Motorola is well positioned to move forward, according to Sharkey, especially now that it has been definitively established that geolocation is the primary means of providing protection.
“We have been developing products along those lines for some time and can move quickly to put these devices into the market,” he said, adding that the market will likely see the first device within a year, followed by another year in which a broader array of applications and devices will emerge.
“There are a lot of different applications manufacturers are looking at,” said Sharkey. Motorola, for example, has focused on providing broadband to rural areas using a fixed point to multipoint configuration. Mobile users are another target of many vendors.
Indeed, rural users are likely to be the first beneficiary of the FCC decision, Esme Vos, the founder of MuniWireless.com, told TechNewsWorld. “The rules will allow vendors to start to experiment with wireless devices on a relatively cost-effective basis. They can targets those parts of the market where people do not have much choice of broadband service.”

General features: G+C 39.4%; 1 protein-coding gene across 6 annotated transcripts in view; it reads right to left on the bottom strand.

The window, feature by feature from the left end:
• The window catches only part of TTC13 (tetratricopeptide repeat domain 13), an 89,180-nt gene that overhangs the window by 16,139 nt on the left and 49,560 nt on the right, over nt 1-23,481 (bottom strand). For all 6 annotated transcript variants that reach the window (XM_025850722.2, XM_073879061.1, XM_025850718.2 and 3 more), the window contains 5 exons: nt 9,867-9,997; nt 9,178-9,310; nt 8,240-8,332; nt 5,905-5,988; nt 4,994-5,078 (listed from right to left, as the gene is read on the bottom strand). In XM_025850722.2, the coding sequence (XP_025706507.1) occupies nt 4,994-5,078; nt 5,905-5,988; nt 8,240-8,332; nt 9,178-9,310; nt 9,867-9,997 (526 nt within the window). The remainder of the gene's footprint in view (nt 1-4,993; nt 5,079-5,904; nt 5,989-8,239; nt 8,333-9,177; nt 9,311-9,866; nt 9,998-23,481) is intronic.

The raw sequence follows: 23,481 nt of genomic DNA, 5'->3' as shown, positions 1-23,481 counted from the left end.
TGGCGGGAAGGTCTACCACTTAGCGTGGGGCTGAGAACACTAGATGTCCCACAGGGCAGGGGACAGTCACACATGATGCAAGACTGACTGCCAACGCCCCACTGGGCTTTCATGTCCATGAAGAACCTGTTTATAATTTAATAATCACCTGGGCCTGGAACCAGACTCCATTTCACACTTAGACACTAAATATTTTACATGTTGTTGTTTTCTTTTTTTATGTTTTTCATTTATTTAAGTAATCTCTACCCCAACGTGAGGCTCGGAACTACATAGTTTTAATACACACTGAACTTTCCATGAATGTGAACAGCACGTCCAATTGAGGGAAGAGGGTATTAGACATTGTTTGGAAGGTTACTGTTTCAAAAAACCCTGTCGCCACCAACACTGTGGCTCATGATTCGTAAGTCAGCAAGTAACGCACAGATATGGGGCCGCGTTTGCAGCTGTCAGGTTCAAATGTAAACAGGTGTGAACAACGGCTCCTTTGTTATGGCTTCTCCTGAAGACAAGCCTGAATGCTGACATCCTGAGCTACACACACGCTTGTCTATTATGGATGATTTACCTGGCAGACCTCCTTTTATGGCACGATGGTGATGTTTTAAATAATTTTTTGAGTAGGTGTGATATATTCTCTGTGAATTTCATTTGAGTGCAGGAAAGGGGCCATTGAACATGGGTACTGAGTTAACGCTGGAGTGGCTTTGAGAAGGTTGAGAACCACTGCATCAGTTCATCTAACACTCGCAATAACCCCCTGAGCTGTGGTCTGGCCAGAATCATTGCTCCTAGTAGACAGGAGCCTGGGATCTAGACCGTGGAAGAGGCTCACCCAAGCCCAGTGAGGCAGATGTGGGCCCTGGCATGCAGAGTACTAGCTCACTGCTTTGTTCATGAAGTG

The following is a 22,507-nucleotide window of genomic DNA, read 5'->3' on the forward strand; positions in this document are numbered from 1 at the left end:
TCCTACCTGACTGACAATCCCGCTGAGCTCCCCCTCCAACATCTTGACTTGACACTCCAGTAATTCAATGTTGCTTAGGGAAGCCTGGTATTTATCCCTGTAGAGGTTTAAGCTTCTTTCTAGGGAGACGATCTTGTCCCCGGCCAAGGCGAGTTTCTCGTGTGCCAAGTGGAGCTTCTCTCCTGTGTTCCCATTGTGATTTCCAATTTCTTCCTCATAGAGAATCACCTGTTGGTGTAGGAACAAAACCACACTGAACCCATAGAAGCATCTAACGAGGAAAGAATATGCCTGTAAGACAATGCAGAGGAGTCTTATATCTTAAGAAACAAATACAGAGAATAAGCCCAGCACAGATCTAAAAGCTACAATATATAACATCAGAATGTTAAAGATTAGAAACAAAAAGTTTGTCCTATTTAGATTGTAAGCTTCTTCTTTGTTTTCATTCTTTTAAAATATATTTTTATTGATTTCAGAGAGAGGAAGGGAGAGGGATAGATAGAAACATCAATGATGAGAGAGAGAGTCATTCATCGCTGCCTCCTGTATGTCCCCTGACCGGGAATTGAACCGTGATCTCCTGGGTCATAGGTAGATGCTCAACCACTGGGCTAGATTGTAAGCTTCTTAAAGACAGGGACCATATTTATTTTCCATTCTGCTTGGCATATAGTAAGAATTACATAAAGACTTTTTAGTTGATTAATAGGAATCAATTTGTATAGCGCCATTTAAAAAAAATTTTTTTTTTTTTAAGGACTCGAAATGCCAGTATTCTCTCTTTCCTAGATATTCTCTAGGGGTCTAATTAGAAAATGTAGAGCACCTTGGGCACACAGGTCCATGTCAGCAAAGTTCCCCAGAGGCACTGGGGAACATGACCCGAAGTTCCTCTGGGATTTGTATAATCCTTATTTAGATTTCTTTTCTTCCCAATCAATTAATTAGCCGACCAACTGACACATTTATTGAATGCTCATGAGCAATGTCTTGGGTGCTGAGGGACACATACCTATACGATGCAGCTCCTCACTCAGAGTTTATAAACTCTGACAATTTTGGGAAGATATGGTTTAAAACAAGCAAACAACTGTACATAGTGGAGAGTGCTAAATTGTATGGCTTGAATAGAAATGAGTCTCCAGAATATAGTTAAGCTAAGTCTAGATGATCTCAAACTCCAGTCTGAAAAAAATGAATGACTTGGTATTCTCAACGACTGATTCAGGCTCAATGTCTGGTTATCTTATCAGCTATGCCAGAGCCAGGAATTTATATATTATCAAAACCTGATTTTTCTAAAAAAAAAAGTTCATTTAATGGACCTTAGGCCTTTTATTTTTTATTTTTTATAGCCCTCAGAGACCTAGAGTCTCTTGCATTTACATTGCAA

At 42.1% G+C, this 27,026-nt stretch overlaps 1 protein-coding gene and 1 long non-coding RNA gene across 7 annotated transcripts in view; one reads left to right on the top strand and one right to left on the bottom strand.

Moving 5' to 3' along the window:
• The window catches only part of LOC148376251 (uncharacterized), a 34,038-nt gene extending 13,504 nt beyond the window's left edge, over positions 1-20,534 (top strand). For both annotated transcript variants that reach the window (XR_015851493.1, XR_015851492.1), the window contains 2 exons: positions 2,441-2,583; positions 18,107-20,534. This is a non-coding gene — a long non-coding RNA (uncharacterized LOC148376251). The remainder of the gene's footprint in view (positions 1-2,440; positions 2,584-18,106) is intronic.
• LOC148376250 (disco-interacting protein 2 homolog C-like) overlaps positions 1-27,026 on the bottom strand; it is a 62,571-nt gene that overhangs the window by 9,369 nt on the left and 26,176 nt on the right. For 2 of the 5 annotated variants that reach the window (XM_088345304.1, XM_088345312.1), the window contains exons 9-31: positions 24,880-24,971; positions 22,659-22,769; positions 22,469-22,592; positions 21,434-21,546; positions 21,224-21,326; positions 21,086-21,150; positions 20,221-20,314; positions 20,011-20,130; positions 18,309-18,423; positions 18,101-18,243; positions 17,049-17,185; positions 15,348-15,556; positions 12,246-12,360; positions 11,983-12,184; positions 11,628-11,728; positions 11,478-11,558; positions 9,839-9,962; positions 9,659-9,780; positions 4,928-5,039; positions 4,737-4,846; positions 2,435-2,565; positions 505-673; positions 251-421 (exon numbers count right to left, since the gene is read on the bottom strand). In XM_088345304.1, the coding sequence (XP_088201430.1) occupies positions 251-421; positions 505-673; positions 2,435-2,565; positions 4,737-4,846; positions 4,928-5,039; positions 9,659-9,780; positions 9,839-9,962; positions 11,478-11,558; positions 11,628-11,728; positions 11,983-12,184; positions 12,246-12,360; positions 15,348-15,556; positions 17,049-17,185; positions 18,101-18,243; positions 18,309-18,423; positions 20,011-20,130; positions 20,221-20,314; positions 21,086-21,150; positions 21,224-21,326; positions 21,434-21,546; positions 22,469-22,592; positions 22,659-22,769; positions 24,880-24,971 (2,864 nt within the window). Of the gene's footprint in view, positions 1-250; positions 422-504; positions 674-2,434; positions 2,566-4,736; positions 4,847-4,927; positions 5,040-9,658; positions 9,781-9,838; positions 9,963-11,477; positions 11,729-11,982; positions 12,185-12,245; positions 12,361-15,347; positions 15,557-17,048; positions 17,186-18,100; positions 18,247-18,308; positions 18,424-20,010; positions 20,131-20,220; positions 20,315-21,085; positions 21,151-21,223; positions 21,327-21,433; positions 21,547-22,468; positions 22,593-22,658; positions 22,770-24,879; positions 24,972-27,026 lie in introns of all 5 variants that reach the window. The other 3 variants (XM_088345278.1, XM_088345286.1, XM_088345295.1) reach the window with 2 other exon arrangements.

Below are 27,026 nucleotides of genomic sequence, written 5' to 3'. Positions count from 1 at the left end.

No Fixed Image
Beyond these ruminations, though, it is difficult to identify a specific killer app that will result from the FCC’s action, Ryan Radia, an analyst with theCompetitive Enterprise Institute, told TechNewsWorld. “What is certain, though, is that we will soon see a range of consumer devices come to market, complete with Internet connectivity and geolocation capability.
“The proliferation of white space devices is sure to change the dynamic of America’s broadband marketplace, potentially giving consumers more options for high-speed Internet service,” Radia said.
Some things are already apparent, he continued. “Since the FCC has ordained that all devices and networks operating on white space frequencies must share the same slice of spectrum, nationwide networks like Sprint’s EVDO network or AT&T’s HSDPA network — both of which operate on licensed bands — aren’t likely to be built around white space devices. Other frequency ranges, such as the 700 MHz band recently auctioned off by the FCC, are the most promising homes for Internet services able to compete with incumbent wireline broadband providers.”
Consumers should not expect an onslaught of devices and services as a result of the FCC action on Tuesday, cautioned Sharon Strover, a professor of Communication at the University of Texas at Austin.
“In these economic times, I am skeptical that there will be a rush to market,” she told TechNewsWorld.
While a great deal of innovation is sure to come from white space devices Radia acknowledged that unlicensed spectrum does have a cost. “Even greater innovations may never see the light of day.”
When no one actually owns spectrum, conflicts are inevitable — as the recent scuffle between broadcasters and pro-white space technology firms illustrated. “Auctioning off the white spaces would have been a far better path toward long-term innovation,” suggested Radia.